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Use Richardson extrapolation to compute $\displaystyle \int_{-4}^4\frac{dx}{1+x^2}$ with the number of subintervals $[n=1,2,4,8,\ldots$].

Compare the results

$\displaystyle I_1^{(0)},I_2^{(1)},I_4^{(2)},I_8^{(3)},\ldots$ to trapezoidal and Simpson rule.

I know that I must refer to Romberg integration table and I must compare it to the exact solution $2\tan^{-1}4$ to calculate the error of each approximation. I know how to do this problem using trapezoidal and Simpson rule, but I don't know how to apply this problem using Richardson extrapolation.

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We are given:

$$\displaystyle \int_{-4}^4\frac{dx}{1+x^2}$$

This results in:

$$\displaystyle \int_{-4}^4\frac{dx}{1+x^2} = 2 tan^{-1}(4) \approx 2.6516353273360649301184$$

You said you know how to do Trapezoidal and Simpson's Rule, however, I am assuming you mean the Composite Simpson's and Trapezoidal Rules, given you are comparing these over the requisite subintervals.

Composite Simpson's

$$\int_{a}^b f(x)~dx = \frac{h}{3}\left[f(a) + 2\sum_{j=1}^{m-1}f(x_{2j}) + 4\sum_{j=1}^{m-1}f(x_{2j - 1}) +f(b)\right] - \frac{(b-a)h^4}{180} f^{(4)}(\mu)$$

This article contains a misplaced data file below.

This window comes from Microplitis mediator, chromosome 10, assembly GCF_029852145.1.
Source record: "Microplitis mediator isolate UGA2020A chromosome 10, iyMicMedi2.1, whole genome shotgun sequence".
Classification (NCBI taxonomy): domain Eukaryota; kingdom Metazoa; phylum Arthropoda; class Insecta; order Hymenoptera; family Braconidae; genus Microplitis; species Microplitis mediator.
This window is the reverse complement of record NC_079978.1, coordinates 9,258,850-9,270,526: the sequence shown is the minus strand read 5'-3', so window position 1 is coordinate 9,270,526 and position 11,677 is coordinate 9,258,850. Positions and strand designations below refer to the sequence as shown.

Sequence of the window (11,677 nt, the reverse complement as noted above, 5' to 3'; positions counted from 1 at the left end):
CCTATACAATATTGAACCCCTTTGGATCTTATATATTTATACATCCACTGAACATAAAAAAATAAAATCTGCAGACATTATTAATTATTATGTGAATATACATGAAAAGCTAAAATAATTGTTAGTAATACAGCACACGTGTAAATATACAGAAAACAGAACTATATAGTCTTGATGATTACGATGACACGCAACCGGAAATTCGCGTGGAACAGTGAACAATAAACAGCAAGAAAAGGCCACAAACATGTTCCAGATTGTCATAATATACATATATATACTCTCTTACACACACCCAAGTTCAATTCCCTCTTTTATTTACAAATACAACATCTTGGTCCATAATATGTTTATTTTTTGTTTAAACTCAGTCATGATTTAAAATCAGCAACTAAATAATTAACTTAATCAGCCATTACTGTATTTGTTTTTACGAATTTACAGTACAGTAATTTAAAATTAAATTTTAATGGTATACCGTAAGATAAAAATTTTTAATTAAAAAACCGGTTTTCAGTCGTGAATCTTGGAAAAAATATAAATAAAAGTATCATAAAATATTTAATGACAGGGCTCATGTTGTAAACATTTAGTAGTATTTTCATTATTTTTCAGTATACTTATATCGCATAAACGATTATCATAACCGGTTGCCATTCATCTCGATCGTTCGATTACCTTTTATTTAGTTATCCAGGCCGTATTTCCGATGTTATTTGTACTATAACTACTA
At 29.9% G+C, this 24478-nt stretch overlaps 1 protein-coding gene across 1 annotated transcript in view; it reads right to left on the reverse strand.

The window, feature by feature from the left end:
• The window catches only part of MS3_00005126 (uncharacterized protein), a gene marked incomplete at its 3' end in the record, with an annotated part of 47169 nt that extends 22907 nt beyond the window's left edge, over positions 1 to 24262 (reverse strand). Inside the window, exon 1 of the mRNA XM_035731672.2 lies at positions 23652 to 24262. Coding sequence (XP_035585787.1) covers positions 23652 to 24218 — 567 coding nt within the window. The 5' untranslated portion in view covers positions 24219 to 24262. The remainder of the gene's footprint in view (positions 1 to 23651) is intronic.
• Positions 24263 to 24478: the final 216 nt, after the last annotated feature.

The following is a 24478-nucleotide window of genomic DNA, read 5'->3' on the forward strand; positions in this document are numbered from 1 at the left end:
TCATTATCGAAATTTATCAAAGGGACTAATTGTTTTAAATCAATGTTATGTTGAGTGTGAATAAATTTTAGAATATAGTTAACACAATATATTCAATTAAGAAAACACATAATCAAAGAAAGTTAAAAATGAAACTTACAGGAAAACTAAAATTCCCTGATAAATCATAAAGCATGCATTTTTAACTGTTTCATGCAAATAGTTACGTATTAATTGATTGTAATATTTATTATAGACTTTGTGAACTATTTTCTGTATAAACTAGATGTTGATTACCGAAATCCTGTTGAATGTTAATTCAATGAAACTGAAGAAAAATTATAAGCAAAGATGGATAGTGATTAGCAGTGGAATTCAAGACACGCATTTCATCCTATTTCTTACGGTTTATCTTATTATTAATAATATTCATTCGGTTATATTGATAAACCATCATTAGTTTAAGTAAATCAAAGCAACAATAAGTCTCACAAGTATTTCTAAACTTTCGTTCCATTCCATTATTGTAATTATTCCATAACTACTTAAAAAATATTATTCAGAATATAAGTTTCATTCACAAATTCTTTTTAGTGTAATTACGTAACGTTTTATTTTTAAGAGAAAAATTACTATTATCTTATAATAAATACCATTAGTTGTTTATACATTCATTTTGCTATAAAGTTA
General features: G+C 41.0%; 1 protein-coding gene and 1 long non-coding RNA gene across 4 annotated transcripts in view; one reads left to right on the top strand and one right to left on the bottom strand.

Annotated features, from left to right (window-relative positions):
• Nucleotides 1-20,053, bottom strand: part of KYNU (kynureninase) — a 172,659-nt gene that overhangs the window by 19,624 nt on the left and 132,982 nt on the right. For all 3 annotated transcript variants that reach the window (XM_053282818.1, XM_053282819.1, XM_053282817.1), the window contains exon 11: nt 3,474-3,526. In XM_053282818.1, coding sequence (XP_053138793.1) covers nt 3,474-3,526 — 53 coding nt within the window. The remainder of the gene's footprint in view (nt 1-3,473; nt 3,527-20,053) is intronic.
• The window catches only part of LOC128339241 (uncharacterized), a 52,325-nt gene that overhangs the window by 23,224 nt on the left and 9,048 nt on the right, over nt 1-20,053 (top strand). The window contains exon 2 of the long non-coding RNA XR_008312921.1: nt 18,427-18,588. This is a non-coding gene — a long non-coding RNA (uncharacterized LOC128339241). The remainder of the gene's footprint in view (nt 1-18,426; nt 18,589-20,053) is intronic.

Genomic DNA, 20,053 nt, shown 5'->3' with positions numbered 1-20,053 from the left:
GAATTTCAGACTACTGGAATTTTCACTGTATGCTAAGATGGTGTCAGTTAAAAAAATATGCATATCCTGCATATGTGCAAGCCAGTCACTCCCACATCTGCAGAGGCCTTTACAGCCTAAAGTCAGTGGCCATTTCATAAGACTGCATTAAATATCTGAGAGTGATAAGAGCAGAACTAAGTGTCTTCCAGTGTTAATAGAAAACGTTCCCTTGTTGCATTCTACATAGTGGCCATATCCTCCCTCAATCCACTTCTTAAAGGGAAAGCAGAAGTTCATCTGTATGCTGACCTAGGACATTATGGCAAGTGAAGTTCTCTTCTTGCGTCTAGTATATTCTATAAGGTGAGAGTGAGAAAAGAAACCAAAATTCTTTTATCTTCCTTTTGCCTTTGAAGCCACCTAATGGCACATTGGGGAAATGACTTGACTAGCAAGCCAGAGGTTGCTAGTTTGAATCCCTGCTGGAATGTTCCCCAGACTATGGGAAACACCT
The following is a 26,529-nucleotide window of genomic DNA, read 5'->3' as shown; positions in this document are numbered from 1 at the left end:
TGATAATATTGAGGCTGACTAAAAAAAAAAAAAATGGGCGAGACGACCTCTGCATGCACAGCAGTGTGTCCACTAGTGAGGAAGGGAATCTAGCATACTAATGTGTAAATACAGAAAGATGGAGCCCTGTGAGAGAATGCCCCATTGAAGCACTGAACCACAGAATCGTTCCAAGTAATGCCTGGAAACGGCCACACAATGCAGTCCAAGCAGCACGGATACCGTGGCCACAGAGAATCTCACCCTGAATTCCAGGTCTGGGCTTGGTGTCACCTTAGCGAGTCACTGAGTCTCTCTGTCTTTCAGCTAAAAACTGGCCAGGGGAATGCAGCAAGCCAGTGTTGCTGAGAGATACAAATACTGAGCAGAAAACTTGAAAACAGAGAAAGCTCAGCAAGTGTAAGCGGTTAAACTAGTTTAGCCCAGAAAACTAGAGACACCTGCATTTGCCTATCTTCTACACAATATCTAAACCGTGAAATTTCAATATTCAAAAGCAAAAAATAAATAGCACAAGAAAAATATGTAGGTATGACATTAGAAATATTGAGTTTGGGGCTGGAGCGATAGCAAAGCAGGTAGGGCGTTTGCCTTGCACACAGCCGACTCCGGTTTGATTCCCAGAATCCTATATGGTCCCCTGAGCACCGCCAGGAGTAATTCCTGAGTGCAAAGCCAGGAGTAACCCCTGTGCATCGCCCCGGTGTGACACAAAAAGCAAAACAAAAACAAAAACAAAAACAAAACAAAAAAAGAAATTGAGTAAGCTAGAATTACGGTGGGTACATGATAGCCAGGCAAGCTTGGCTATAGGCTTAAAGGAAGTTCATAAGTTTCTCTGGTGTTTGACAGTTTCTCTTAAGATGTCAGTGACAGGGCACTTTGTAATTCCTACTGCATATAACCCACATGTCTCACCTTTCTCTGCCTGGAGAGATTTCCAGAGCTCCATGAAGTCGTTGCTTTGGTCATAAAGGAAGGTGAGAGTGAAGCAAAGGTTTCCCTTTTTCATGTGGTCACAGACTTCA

where $a = x_0 \lt x_1 \lt \cdots \lt x_n = b$, $h = \frac{b-a}{n}$, and $x_j = x_0 + jh$ for each $j = 0, 1, \ldots, n$.

Composite Trapezoidal

$$\int_{a}^b f(x)~dx = \frac{h}{2}\left[f(a) + f(b) + 2\sum_{j=1}^{n-1}f(x_{j}) + \right] - \frac{(b-a)h^2}{12} f''(\mu)$$

where $h = \frac{b-a}{n}$, and $x_j = a + jh$ for each $j = 0, 1, \ldots, n$.

Now, we are asked to use Richardson extrapolation to compute $\displaystyle \int_{-4}^4\frac{dx}{1+x^2}$ with the number of subintervals $[n=1,2,4,8,\ldots]$.

Of course, someone has taken the Richardson extrapolation and incorporated it into the Romberg algorithm for integration.

Romberg

You start off by calculating the first column of the Romberg table using:

$$R_{1,1} = h\frac{\left[ f(a) + f(b) \right]}{2} = \frac{b-a}{2}\left[f(a) + f(b)\right]$$

$$\displaystyle R_{k,1} = \frac{1}{2}\left[R_{1,1} + h\sum_{k=1}^{2^{i-2}}f\left(a + \left(k - \frac{1}{2} \right)h\right) \right].$$

Note: here we are using the Approximation from the Trapezoidal Rule for $R_{k,1}$.

Since you are doing $n = 1, 2, 4, 8$, just calculate $R_{1,1}$ through $R_{8, 1}$ using $(1)$. This is the first column in the Romberg table. So, we calculate:

$R_{1,1} = h\frac{\left[f(a) + f(b)\right]}{2} = \frac{8}{17} = 0.470588$,

$R_{2,1} = \frac{1}{2}\left[R_{1,1} + 8f(-4 + (1-0.5)8)\right] = \frac{1}{2}\left[R_{1,1} +8 f(0)\right] = \frac{1}{2}( \frac{8}{17} + 8) = 4.2352941.$

Continuing in this fashion, we arrive at:

$R_{1,1} = 0.4705882353$

$R_{2,1} = 4.235294118$

$R_{3,1} = 2.917647059$

$R_{4,1} = 2.658823529$

$R_{5,1} = 2.650506805$

$R_{6,1} = 2.651347164$

$R_{7,1} = 2.651563252$

$R_{8,1} = 2.651617306$

Romberg Algorithm

You need to apply this to each of the given $n$'s. It may be the case that if you just create the table for $n = 8$, you get the results for the lower values of $n$, so check to see if that is true.